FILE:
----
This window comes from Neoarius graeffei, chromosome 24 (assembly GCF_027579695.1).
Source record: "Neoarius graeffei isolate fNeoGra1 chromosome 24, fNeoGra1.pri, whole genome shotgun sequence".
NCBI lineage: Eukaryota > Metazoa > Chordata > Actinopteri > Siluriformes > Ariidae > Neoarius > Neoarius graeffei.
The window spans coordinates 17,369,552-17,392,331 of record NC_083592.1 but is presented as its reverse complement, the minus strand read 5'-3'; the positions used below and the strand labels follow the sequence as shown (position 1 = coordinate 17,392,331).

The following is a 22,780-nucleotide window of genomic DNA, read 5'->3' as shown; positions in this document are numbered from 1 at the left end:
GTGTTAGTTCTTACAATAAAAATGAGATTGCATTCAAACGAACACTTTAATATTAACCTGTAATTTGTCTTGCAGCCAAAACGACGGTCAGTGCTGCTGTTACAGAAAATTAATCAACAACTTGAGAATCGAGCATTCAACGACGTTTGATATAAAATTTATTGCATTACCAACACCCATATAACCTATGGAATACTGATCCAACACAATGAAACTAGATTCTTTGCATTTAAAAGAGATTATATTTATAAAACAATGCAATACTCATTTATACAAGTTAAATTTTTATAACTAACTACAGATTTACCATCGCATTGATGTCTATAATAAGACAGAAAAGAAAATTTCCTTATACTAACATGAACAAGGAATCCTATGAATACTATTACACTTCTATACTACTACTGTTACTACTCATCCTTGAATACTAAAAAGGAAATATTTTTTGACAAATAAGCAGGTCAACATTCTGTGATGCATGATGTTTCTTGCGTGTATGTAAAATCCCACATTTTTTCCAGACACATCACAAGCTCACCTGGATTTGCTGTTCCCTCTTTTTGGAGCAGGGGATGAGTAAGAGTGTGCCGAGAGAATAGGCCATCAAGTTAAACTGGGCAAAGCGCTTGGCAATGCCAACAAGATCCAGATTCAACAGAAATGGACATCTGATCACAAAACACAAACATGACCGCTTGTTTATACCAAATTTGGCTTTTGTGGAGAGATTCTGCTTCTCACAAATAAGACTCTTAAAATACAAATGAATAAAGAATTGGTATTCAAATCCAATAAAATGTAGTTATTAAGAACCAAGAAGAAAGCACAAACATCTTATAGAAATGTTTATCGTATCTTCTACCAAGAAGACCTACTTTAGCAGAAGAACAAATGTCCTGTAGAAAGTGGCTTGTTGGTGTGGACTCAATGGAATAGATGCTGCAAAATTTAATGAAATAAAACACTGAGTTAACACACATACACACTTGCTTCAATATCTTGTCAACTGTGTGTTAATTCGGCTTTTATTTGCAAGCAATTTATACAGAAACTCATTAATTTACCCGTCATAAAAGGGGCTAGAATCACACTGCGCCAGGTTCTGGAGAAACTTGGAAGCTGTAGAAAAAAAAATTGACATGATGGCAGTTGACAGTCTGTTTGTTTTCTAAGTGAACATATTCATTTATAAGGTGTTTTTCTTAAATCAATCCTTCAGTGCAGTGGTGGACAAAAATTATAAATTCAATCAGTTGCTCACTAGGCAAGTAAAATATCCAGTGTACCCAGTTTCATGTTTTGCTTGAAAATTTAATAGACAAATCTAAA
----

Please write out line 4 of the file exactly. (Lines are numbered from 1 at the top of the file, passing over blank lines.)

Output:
The window spans coordinates 17,369,552-17,392,331 of record NC_083592.1 but is presented as its reverse complement, the minus strand read 5'-3'; the positions used below and the strand labels follow the sequence as shown (position 1 = coordinate 17,392,331).